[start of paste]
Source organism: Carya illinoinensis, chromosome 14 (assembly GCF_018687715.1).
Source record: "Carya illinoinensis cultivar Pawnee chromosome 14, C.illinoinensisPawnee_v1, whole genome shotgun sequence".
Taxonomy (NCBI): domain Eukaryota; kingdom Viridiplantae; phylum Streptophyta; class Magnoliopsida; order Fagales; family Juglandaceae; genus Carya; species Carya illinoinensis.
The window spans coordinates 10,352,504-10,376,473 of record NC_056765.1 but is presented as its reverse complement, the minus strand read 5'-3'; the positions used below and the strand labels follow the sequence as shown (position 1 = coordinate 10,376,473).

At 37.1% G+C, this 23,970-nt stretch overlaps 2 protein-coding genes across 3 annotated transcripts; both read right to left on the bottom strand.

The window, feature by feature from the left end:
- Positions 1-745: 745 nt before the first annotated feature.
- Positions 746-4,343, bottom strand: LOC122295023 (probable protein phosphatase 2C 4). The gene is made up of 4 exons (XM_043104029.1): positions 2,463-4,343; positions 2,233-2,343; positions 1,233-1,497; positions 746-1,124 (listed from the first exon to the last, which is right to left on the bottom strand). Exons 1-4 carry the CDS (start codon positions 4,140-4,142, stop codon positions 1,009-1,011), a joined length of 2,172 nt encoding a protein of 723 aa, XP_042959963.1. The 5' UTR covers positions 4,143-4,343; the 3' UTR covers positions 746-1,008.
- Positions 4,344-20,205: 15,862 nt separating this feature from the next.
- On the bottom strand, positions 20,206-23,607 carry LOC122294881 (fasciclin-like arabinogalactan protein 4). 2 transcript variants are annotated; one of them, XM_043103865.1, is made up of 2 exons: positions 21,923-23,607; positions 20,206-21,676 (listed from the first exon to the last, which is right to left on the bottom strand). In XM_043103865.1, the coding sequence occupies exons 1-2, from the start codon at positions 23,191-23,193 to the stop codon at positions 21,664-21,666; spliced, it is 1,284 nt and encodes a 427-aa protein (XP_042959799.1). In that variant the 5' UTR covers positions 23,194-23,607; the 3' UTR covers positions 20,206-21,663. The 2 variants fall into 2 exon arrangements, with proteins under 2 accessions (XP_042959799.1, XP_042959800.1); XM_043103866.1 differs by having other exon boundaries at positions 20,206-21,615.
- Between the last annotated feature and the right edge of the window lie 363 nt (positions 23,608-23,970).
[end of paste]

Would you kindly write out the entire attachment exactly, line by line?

Source organism: Carya illinoinensis, chromosome 14 (assembly GCF_018687715.1).
Source record: "Carya illinoinensis cultivar Pawnee chromosome 14, C.illinoinensisPawnee_v1, whole genome shotgun sequence".
Taxonomy (NCBI): domain Eukaryota; kingdom Viridiplantae; phylum Streptophyta; class Magnoliopsida; order Fagales; family Juglandaceae; genus Carya; species Carya illinoinensis.
The window spans coordinates 10,352,504-10,376,473 of record NC_056765.1 but is presented as its reverse complement, the minus strand read 5'-3'; the positions used below and the strand labels follow the sequence as shown (position 1 = coordinate 10,376,473).

At 37.1% G+C, this 23,970-nt stretch overlaps 2 protein-coding genes across 3 annotated transcripts; both read right to left on the bottom strand.

The window, feature by feature from the left end:
- Positions 1-745: 745 nt before the first annotated feature.
- Positions 746-4,343, bottom strand: LOC122295023 (probable protein phosphatase 2C 4). The gene is made up of 4 exons (XM_043104029.1): positions 2,463-4,343; positions 2,233-2,343; positions 1,233-1,497; positions 746-1,124 (listed from the first exon to the last, which is right to left on the bottom strand). Exons 1-4 carry the CDS (start codon positions 4,140-4,142, stop codon positions 1,009-1,011), a joined length of 2,172 nt encoding a protein of 723 aa, XP_042959963.1. The 5' UTR covers positions 4,143-4,343; the 3' UTR covers positions 746-1,008.
- Positions 4,344-20,205: 15,862 nt separating this feature from the next.
- On the bottom strand, positions 20,206-23,607 carry LOC122294881 (fasciclin-like arabinogalactan protein 4). 2 transcript variants are annotated; one of them, XM_043103865.1, is made up of 2 exons: positions 21,923-23,607; positions 20,206-21,676 (listed from the first exon to the last, which is right to left on the bottom strand). In XM_043103865.1, the coding sequence occupies exons 1-2, from the start codon at positions 23,191-23,193 to the stop codon at positions 21,664-21,666; spliced, it is 1,284 nt and encodes a 427-aa protein (XP_042959799.1). In that variant the 5' UTR covers positions 23,194-23,607; the 3' UTR covers positions 20,206-21,663. The 2 variants fall into 2 exon arrangements, with proteins under 2 accessions (XP_042959799.1, XP_042959800.1); XM_043103866.1 differs by having other exon boundaries at positions 20,206-21,615.
- Between the last annotated feature and the right edge of the window lie 363 nt (positions 23,608-23,970).